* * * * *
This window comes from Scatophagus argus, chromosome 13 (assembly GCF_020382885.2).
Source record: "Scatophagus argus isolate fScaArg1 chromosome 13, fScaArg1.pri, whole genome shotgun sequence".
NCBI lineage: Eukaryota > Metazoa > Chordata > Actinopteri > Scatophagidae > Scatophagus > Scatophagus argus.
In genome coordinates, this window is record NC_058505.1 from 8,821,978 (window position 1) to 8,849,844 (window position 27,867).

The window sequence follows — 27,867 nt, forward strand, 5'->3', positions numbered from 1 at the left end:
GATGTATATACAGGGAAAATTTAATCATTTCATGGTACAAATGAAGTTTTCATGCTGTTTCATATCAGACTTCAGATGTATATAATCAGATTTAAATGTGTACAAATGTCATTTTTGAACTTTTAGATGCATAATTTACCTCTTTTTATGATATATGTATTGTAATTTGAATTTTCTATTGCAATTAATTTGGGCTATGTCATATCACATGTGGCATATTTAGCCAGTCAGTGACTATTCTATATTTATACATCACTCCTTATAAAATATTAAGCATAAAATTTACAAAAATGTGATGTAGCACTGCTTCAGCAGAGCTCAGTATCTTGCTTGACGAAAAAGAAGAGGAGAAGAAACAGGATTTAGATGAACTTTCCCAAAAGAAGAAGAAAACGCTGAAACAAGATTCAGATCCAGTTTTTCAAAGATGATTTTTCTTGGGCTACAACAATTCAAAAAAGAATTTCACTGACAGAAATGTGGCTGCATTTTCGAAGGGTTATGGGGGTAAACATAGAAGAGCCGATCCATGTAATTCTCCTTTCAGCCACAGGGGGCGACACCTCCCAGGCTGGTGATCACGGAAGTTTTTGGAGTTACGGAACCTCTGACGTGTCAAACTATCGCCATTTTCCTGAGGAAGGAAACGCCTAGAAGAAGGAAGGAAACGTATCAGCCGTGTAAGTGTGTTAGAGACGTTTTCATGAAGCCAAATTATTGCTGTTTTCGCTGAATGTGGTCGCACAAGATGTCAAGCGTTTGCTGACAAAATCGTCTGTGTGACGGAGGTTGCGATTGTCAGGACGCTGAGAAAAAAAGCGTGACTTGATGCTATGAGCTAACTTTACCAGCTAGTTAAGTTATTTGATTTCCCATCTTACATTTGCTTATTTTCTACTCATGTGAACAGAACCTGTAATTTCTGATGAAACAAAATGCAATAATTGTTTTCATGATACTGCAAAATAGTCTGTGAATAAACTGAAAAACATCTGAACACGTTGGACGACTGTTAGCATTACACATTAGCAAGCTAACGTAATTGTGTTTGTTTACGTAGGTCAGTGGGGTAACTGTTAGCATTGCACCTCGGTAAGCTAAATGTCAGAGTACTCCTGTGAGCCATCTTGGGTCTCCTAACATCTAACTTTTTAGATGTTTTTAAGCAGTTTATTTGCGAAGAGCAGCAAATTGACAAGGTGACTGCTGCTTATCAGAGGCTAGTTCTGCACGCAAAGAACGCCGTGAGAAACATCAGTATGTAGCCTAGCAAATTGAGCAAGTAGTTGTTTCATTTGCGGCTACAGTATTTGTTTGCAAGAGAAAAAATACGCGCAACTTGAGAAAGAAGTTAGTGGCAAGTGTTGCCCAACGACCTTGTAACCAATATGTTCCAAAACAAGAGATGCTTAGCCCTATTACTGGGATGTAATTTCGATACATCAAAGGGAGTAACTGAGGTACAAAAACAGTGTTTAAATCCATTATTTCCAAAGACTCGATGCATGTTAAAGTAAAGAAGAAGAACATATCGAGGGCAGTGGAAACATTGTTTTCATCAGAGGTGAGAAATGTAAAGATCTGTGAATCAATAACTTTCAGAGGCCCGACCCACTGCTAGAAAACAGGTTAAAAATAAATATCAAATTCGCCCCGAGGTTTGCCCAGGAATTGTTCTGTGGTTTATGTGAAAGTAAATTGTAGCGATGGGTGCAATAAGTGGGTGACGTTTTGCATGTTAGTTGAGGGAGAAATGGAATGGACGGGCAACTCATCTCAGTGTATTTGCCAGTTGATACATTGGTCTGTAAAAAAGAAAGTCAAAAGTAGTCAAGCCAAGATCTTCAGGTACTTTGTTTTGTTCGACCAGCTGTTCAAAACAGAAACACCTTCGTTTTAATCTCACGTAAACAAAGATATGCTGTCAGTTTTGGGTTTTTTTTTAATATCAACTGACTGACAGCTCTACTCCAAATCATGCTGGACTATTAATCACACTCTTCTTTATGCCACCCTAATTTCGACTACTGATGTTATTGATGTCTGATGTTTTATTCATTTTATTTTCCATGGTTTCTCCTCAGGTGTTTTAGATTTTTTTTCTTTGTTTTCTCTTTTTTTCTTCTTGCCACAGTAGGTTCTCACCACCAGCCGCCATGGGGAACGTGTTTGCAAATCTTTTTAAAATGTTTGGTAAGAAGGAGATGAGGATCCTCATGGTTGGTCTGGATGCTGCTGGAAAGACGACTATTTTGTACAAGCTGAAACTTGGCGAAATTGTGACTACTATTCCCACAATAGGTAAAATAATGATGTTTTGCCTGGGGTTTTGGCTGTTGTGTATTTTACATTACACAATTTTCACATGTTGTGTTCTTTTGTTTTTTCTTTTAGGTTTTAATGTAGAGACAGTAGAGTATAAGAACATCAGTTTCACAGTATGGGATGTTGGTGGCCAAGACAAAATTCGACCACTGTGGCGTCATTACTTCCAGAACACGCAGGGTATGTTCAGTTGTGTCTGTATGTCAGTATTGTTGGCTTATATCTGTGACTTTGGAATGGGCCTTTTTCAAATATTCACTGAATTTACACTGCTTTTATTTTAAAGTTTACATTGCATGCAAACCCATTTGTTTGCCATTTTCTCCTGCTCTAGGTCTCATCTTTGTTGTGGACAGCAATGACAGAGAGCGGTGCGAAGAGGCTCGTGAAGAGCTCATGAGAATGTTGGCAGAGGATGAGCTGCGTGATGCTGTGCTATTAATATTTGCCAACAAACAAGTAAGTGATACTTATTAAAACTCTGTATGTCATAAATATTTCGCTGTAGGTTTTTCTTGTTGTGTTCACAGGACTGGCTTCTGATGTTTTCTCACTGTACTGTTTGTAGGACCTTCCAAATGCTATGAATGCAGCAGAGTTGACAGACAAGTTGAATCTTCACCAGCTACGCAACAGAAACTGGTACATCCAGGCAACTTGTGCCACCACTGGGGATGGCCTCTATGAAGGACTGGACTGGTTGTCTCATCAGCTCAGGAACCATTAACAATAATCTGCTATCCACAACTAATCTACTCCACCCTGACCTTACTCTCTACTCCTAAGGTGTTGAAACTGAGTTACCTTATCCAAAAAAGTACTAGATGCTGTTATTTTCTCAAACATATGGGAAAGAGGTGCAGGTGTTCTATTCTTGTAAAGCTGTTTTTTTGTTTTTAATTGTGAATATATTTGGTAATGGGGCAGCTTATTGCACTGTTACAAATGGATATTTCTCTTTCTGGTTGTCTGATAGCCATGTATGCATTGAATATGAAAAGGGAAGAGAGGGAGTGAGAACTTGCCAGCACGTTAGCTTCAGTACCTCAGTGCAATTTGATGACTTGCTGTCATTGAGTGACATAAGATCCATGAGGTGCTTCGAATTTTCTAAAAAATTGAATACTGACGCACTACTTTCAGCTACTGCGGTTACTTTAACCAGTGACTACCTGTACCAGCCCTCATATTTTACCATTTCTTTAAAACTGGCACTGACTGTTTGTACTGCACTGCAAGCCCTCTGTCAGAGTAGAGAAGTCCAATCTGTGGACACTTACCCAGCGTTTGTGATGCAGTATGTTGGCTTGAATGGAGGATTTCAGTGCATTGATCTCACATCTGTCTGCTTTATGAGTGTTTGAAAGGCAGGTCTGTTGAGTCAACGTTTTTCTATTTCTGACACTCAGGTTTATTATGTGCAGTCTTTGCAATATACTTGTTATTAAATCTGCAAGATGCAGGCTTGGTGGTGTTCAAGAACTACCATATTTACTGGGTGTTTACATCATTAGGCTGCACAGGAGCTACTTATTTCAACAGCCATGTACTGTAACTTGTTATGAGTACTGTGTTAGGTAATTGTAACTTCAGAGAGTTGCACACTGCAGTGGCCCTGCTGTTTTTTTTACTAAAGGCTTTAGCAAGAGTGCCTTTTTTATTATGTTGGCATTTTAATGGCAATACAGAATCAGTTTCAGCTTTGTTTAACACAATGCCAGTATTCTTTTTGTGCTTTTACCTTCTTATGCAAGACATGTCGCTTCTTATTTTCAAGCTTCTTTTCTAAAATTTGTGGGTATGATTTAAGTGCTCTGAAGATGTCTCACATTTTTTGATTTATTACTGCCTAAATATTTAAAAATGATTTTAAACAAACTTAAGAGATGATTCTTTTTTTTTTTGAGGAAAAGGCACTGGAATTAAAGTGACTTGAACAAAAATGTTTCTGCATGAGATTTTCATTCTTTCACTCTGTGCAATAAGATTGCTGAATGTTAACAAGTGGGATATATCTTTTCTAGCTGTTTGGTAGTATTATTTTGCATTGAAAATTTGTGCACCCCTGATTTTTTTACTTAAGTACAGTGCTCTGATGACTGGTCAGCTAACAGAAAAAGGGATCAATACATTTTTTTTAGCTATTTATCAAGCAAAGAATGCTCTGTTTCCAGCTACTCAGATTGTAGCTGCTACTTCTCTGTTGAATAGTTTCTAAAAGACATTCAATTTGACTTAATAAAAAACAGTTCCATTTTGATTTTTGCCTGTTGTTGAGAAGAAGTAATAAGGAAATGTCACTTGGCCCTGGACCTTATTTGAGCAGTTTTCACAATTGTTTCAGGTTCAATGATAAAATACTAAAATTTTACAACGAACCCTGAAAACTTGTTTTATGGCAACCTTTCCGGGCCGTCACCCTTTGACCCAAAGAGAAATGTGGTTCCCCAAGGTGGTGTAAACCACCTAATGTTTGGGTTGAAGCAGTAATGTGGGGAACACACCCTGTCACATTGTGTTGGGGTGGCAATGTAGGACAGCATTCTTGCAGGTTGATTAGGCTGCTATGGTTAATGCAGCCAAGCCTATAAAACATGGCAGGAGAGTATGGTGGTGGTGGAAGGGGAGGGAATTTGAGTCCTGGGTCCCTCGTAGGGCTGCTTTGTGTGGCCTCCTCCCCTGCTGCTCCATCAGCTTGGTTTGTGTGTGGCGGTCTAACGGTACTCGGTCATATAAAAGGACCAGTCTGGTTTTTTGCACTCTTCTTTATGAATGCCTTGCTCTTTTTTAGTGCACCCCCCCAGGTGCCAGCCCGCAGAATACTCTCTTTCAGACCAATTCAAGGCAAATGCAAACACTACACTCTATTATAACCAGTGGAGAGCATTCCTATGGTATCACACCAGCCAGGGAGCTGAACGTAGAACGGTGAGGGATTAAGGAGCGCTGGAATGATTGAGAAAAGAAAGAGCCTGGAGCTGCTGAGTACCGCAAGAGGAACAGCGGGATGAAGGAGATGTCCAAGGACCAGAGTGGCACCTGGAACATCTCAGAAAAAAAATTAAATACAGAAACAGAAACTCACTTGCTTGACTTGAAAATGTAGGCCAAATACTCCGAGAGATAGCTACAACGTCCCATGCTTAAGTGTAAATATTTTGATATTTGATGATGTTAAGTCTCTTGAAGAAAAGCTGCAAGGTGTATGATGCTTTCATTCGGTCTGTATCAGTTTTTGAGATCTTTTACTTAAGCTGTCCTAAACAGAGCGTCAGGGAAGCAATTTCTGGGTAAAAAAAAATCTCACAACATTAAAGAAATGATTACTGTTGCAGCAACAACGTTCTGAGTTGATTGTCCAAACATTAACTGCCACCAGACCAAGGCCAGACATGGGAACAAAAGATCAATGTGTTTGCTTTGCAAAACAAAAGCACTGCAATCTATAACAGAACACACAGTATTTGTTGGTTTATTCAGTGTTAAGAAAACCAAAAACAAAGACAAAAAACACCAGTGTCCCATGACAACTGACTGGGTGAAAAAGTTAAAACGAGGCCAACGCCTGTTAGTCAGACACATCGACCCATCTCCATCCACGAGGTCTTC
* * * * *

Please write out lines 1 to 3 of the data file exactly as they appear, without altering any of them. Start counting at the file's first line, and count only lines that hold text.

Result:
This window comes from Scatophagus argus, chromosome 13 (assembly GCF_020382885.2).
Source record: "Scatophagus argus isolate fScaArg1 chromosome 13, fScaArg1.pri, whole genome shotgun sequence".
NCBI lineage: Eukaryota > Metazoa > Chordata > Actinopteri > Scatophagidae > Scatophagus > Scatophagus argus.